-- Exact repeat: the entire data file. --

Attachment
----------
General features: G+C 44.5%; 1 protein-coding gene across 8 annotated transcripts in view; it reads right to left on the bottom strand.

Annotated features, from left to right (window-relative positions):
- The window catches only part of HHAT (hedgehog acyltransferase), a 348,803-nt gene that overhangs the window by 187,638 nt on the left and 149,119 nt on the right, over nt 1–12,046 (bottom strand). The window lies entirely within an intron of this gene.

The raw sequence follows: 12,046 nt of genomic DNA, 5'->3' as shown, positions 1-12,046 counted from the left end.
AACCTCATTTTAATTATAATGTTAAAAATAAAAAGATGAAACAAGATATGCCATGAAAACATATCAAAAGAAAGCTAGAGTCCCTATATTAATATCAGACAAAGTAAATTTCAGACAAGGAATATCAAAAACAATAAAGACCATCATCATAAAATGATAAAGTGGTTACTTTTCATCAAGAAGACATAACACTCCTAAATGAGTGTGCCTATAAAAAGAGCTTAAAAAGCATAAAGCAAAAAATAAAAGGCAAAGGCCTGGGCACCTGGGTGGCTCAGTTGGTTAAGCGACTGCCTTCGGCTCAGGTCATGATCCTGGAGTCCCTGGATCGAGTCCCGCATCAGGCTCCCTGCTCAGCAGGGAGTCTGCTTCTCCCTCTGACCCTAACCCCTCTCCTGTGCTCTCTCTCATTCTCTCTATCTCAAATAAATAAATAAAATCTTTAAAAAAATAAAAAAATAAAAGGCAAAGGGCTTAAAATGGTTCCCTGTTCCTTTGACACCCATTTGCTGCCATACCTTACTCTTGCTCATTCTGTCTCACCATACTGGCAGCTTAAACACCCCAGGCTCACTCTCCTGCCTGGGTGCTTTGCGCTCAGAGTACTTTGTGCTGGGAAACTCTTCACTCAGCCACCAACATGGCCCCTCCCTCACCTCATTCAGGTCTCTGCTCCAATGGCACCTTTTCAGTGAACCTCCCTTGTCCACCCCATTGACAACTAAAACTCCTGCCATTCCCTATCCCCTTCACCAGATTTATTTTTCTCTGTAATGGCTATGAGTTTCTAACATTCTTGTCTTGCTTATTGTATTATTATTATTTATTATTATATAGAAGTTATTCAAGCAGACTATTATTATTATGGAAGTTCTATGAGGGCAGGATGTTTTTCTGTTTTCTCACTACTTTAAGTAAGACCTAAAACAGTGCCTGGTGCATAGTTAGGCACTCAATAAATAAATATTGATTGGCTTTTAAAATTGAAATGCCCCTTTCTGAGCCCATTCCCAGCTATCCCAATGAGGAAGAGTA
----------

General features: G+C 44.5%; 1 protein-coding gene across 8 annotated transcripts in view; it reads right to left on the bottom strand.

Annotated features, from left to right (window-relative positions):
- The window catches only part of HHAT (hedgehog acyltransferase), a 348,803-nt gene that overhangs the window by 187,638 nt on the left and 149,119 nt on the right, over nt 1–12,046 (bottom strand). The window lies entirely within an intron of this gene.

The raw sequence follows: 12,046 nt of genomic DNA, 5'->3' as shown, positions 1-12,046 counted from the left end.
AACCTCATTTTAATTATAATGTTAAAAATAAAAAGATGAAACAAGATATGCCATGAAAACATATCAAAAGAAAGCTAGAGTCCCTATATTAATATCAGACAAAGTAAATTTCAGACAAGGAATATCAAAAACAATAAAGACCATCATCATAAAATGATAAAGTGGTTACTTTTCATCAAGAAGACATAACACTCCTAAATGAGTGTGCCTATAAAAAGAGCTTAAAAAGCATAAAGCAAAAAATAAAAGGCAAAGGCCTGGGCACCTGGGTGGCTCAGTTGGTTAAGCGACTGCCTTCGGCTCAGGTCATGATCCTGGAGTCCCTGGATCGAGTCCCGCATCAGGCTCCCTGCTCAGCAGGGAGTCTGCTTCTCCCTCTGACCCTAACCCCTCTCCTGTGCTCTCTCTCATTCTCTCTATCTCAAATAAATAAATAAAATCTTTAAAAAAATAAAAAAATAAAAGGCAAAGGGCTTAAAATGGTTCCCTGTTCCTTTGACACCCATTTGCTGCCATACCTTACTCTTGCTCATTCTGTCTCACCATACTGGCAGCTTAAACACCCCAGGCTCACTCTCCTGCCTGGGTGCTTTGCGCTCAGAGTACTTTGTGCTGGGAAACTCTTCACTCAGCCACCAACATGGCCCCTCCCTCACCTCATTCAGGTCTCTGCTCCAATGGCACCTTTTCAGTGAACCTCCCTTGTCCACCCCATTGACAACTAAAACTCCTGCCATTCCCTATCCCCTTCACCAGATTTATTTTTCTCTGTAATGGCTATGAGTTTCTAACATTCTTGTCTTGCTTATTGTATTATTATTATTTATTATTATATAGAAGTTATTCAAGCAGACTATTATTATTATGGAAGTTCTATGAGGGCAGGATGTTTTTCTGTTTTCTCACTACTTTAAGTAAGACCTAAAACAGTGCCTGGTGCATAGTTAGGCACTCAATAAATAAATATTGATTGGCTTTTAAAATTGAAATGCCCCTTTCTGAGCCCATTCCCAGCTATCCCAATGAGGAAGAGTA